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Lawrence of Arabia (T.E Lawrence): Letters from the Desert

Thomas Edward Lawrence, better known as T.E. Lawrence or the mythologized Lawrence of Arabia, remains one of the most enigmatic figures of the 20th century. He played a pivotal role in the Arab Revolt during World War I in this time of adventure and daring. Though poorly armed and trained, Lawrence turned the Arab tribes into a force to be recommended with. Lucky for us, records of his adventures remain accessible through his letters.

Hero of Arabia

Although all the great powers entered WWI with the expectation that it would be a short war marked by swift movements and decisive battles, they were bitterly disappointed. Instead of movement and action, they were reduced to months of misery and exhaustion in the trenches of the Western Front.

lawrence of arabia

This was only made worse as the war grew larger with powers such as the Ottoman Empire joining the war. To break the deadlock or at least find some success elsewhere, the British sought to open new fronts where they could get back to the fast-paced warfare they were used to.

One of these fronts was the Arabian Peninsula. Although populated by local Arabs, the land was ruled with an iron fist by the Ottoman Empire. Although once welcomed by rulers, by the time of WWI, the people had grown resentful and wanted to break free from the Ottomans.

To that end, the British sent T.E. Lawrence to negotiate and assist the Arab tribes in their revolt. With him as a liaison, the British would send weapons and supplies while Lawrence would turn them into an effective fighting force.

However, even with this support, it was clear that the Arab tribes were now equipped to take on the professional Ottoman military. Instead, T.E. Lawrence relied on guerilla warfare, ambushing convoys, destroying bridges, and sabotaging supply lines. This turned them into an army of shadows, appearing out of nowhere and disappearing before the Ottomans could catch them.

This war proved to be immensely successful, allowing the Arabs to weaken the Ottoman defenses and tie down thousands of soldiers so that when the main British army attacked Egypt and Kuwait, the Ottomans could not hold them back and were defeated, marking them as one of the First Central powers to be defeated.

“The last stunt was the hold up of a train. It had two locomotives, and we gutted one with an electric mine. This rather jumbled up the trucks, which were full of Turks, shooting at us. We had a Lewis, and flung bullets through the sides. So they hopped out and took cover behind an embankment, and shot at us between the wheels, at 50 yards.

“Then we tried a Stokes gun, and two beautiful shots dropped right in the middle of them. They couldn’t stand that (12 died on the spot) and bolted away to the East across a 100 yard belt of open sand into some scrub. Unfortunately for them, the Lewis covered the open stretch. The whole job took ten minutes, and they lost 70 killed, 30 wounded, 80 prisoners, and about 25 got away. Of my hundred Howeitat and two British NCO’s there was one (Arab) killed, and four (Arab) wounded.”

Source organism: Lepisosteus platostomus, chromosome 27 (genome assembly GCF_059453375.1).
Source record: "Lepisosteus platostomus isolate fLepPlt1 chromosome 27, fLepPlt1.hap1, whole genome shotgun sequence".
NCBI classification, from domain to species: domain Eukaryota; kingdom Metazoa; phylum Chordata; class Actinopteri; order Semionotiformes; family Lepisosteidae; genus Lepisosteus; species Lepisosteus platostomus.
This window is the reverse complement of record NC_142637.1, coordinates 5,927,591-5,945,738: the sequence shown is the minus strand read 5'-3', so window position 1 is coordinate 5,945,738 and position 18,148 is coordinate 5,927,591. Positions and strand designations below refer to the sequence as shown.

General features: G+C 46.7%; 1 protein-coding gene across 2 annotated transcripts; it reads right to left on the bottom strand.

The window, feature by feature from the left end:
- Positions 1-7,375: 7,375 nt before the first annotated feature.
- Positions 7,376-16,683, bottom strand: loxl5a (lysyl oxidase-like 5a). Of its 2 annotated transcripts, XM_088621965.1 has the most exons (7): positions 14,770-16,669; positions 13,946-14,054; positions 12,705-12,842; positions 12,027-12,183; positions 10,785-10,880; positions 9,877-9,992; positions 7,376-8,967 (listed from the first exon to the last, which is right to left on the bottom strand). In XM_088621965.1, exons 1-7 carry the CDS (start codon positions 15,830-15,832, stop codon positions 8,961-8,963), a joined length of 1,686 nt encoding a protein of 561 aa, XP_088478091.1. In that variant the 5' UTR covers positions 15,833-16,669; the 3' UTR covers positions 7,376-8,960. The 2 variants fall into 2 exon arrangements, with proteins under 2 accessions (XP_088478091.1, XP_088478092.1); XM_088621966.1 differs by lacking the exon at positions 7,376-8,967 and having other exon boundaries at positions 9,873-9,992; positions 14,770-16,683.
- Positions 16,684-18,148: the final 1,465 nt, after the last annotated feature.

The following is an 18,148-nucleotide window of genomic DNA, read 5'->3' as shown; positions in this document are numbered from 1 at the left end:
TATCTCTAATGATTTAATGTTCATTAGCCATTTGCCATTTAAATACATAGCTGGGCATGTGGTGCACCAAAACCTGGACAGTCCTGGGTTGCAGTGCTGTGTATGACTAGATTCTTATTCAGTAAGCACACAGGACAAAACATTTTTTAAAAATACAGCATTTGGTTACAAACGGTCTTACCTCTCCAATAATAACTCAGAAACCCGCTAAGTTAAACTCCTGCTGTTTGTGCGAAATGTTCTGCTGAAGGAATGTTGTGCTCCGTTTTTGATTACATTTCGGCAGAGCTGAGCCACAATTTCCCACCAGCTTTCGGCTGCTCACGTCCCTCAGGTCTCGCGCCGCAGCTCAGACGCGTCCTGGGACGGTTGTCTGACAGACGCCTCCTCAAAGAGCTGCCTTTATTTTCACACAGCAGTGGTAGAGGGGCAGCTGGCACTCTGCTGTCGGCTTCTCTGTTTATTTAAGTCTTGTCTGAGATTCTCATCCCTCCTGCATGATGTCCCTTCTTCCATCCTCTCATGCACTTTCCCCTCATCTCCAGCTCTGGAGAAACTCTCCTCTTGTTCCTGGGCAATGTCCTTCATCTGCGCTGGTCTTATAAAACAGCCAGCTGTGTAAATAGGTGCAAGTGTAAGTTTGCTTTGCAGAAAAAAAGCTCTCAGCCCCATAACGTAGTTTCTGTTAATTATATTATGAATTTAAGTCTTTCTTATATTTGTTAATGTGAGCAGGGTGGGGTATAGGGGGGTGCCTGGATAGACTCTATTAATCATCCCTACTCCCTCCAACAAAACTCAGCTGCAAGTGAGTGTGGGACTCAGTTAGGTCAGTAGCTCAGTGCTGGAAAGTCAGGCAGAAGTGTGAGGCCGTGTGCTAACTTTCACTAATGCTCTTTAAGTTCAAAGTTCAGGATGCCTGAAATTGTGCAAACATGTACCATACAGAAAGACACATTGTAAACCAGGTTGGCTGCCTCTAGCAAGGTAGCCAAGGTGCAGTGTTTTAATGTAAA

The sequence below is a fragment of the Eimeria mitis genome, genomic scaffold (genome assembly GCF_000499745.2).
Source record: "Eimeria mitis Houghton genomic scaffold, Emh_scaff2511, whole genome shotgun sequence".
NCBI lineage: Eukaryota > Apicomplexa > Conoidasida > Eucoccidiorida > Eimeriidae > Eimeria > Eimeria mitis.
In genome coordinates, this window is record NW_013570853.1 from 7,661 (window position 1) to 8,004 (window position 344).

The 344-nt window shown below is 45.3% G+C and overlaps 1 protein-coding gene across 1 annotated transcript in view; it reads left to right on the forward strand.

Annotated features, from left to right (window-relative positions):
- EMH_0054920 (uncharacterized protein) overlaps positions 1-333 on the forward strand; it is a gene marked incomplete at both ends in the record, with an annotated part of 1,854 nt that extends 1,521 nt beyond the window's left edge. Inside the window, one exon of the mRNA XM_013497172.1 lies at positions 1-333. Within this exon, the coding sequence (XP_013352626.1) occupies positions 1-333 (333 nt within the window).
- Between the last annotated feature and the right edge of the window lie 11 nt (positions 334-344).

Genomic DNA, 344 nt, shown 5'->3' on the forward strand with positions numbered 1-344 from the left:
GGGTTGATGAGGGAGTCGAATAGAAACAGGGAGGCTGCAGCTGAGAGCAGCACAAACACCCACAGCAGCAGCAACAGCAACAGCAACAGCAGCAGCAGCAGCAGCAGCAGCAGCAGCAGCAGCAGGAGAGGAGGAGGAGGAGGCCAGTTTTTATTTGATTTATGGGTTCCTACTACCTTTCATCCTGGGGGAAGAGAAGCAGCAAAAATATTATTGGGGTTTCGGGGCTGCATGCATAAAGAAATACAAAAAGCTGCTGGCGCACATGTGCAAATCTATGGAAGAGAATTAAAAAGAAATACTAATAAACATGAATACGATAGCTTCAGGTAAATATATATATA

“The Turks then nearly cut us off as we looted the train, and I lost some baggage, and nearly myself. My loot is a superfine red Baluch prayer-rug. I hope this sounds the fun it is. The only pity is the sweat to work them up and the wild scramble while it lasts. It’s the most amateurish, Buffalo-Billy sort of performance, and the only people who do it well are the Bedouin. Only you will think it heaven, because there aren’t any returns, or orders, or superiors, or inferiors; no doctors, no accounts, no meals, and no drinks.”

– Lawrence of Arabia, British Army Officer

T.E. Lawrence: Beyond the Battlefield

T.E. Lawrence’s influence extended beyond his military achievements. His deep involvement with the Arab culture and his genuine respect for the people he fought alongside earned him a unique place in their history. Lawrence was not just a military advisor but also a cultural bridge between the British and the Arabs. His efforts in documenting his experiences through his letters and writings, such as the famous “Seven Pillars of Wisdom,” provide invaluable insights into the dynamics of the Arab Revolt and the broader Middle Eastern geopolitics of the time.

The legacy of T.E. Lawrence continues to be felt today. His strategies in asymmetric warfare have been studied extensively by military historians and strategists. The Arab Revolt, with Lawrence’s guidance, played a crucial role in reshaping the Middle East. The defeat of the Ottoman Empire led to significant political changes in the region, eventually contributing to the formation of several modern Arab states. Lawrence’s vision of Arab independence, although not fully realized in his lifetime, laid the groundwork for future movements toward self-determination.

Lawrence of Arabia Letters Importance

The letters of T.E. Lawrence are not just historical documents; they are windows into the mind of a remarkable individual who navigated the complexities of war, culture, and diplomacy with exceptional skill. His correspondence reveals his thoughts on strategy, his admiration for the Arab people, and his frustrations with the political limitations of his time. These letters are invaluable resources for historians and enthusiasts alike, offering a personal perspective on one of the most tumultuous periods in modern history.

This war proved to be immensely successful, allowing the Arabs to weaken the Ottoman defenses and tie down thousands of soldiers so that when the main British army attacked Egypt and Kuwait, the Ottomans could not hold them back and were defeated, marking them as one of the first Central powers to be defeated.

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